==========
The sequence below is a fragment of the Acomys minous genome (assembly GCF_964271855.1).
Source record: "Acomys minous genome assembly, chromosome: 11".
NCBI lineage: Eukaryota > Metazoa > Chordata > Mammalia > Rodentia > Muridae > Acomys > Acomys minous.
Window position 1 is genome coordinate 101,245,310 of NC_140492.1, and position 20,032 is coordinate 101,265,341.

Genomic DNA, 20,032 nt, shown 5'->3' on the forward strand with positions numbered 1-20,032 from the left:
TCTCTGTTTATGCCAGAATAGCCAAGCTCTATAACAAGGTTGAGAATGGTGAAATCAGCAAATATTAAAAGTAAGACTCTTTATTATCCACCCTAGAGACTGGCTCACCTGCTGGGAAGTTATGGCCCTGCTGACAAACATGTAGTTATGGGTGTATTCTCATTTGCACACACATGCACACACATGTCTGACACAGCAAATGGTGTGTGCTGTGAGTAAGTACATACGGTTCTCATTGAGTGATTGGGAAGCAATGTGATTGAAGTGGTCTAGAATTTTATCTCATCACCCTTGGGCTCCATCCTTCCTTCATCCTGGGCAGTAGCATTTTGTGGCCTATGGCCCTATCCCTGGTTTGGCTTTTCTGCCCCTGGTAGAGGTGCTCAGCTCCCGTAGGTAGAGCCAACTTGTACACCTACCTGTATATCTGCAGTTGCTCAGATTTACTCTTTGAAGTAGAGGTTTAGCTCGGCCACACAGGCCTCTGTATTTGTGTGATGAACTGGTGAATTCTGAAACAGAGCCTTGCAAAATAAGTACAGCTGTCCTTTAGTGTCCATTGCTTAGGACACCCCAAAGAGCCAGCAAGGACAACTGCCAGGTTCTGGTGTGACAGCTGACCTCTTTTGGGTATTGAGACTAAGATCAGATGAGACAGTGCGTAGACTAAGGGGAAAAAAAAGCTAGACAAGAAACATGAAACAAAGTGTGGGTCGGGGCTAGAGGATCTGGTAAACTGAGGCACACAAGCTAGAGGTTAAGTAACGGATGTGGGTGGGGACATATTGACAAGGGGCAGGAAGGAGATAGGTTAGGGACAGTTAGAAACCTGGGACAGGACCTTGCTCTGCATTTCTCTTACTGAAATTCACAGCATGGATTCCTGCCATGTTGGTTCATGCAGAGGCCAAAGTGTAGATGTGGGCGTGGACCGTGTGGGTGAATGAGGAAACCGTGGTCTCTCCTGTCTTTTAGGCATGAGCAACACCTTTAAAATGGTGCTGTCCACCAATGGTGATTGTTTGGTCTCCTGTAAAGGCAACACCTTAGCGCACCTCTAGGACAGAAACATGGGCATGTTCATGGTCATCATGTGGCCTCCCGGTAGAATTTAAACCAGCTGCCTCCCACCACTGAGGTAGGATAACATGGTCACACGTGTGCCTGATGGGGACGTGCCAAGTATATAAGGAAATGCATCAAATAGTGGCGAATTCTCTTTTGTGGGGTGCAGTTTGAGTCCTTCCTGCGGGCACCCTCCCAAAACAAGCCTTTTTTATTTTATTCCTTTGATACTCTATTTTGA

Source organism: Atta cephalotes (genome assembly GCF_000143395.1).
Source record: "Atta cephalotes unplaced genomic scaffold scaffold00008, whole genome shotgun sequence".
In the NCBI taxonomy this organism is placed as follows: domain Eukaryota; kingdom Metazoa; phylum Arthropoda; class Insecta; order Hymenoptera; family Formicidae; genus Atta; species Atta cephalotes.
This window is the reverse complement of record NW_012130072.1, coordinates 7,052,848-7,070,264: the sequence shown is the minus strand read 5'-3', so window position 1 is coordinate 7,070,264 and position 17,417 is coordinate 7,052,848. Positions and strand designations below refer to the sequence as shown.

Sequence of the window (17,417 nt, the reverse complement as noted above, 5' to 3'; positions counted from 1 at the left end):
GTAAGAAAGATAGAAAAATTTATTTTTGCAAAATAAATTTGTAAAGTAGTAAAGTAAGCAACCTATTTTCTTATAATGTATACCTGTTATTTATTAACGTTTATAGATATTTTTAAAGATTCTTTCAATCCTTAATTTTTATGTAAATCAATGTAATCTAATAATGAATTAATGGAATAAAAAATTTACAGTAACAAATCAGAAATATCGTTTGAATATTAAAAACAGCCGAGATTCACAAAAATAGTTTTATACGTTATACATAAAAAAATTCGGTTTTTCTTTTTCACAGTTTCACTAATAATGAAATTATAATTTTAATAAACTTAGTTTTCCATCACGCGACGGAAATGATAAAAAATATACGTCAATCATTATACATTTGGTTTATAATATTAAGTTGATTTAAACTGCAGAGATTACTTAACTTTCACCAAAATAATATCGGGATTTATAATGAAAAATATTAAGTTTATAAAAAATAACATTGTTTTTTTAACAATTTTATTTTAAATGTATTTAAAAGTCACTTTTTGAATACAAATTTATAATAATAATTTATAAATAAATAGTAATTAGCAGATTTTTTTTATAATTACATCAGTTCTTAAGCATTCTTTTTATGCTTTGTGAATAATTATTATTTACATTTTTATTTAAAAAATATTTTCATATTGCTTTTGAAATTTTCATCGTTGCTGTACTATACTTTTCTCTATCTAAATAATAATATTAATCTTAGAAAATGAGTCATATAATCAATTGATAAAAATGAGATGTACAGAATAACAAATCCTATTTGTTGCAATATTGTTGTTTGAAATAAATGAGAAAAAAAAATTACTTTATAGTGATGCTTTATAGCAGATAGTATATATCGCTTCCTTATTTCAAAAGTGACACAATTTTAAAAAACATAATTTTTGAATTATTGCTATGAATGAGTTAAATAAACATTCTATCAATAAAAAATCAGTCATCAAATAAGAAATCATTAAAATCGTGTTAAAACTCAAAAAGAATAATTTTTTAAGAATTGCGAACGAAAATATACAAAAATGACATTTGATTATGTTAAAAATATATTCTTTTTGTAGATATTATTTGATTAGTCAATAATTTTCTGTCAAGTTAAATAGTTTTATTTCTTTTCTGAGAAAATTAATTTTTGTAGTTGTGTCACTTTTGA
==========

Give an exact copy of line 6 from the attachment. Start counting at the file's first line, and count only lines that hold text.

TCTCTGTTTATGCCAGAATAGCCAAGCTCTATAACAAGGTTGAGAATGGTGAAATCAGCAAATATTAAAAGTAAGACTCTTTATTATCCACCCTAGAGACTGGCTCACCTGCTGGGAAGTTATGGCCCTGCTGACAAACATGTAGTTATGGGTGTATTCTCATTTGCACACACATGCACACACATGTCTGACACAGCAAATGGTGTGTGCTGTGAGTAAGTACATACGGTTCTCATTGAGTGATTGGGAAGCAATGTGATTGAAGTGGTCTAGAATTTTATCTCATCACCCTTGGGCTCCATCCTTCCTTCATCCTGGGCAGTAGCATTTTGTGGCCTATGGCCCTATCCCTGGTTTGGCTTTTCTGCCCCTGGTAGAGGTGCTCAGCTCCCGTAGGTAGAGCCAACTTGTACACCTACCTGTATATCTGCAGTTGCTCAGATTTACTCTTTGAAGTAGAGGTTTAGCTCGGCCACACAGGCCTCTGTATTTGTGTGATGAACTGGTGAATTCTGAAACAGAGCCTTGCAAAATAAGTACAGCTGTCCTTTAGTGTCCATTGCTTAGGACACCCCAAAGAGCCAGCAAGGACAACTGCCAGGTTCTGGTGTGACAGCTGACCTCTTTTGGGTATTGAGACTAAGATCAGATGAGACAGTGCGTAGACTAAGGGGAAAAAAAAGCTAGACAAGAAACATGAAACAAAGTGTGGGTCGGGGCTAGAGGATCTGGTAAACTGAGGCACACAAGCTAGAGGTTAAGTAACGGATGTGGGTGGGGACATATTGACAAGGGGCAGGAAGGAGATAGGTTAGGGACAGTTAGAAACCTGGGACAGGACCTTGCTCTGCATTTCTCTTACTGAAATTCACAGCATGGATTCCTGCCATGTTGGTTCATGCAGAGGCCAAAGTGTAGATGTGGGCGTGGACCGTGTGGGTGAATGAGGAAACCGTGGTCTCTCCTGTCTTTTAGGCATGAGCAACACCTTTAAAATGGTGCTGTCCACCAATGGTGATTGTTTGGTCTCCTGTAAAGGCAACACCTTAGCGCACCTCTAGGACAGAAACATGGGCATGTTCATGGTCATCATGTGGCCTCCCGGTAGAATTTAAACCAGCTGCCTCCCACCACTGAGGTAGGATAACATGGTCACACGTGTGCCTGATGGGGACGTGCCAAGTATATAAGGAAATGCATCAAATAGTGGCGAATTCTCTTTTGTGGGGTGCAGTTTGAGTCCTTCCTGCGGGCACCCTCCCAAAACAAGCCTTTTTTATTTTATTCCTTTGATACTCTATTTTGA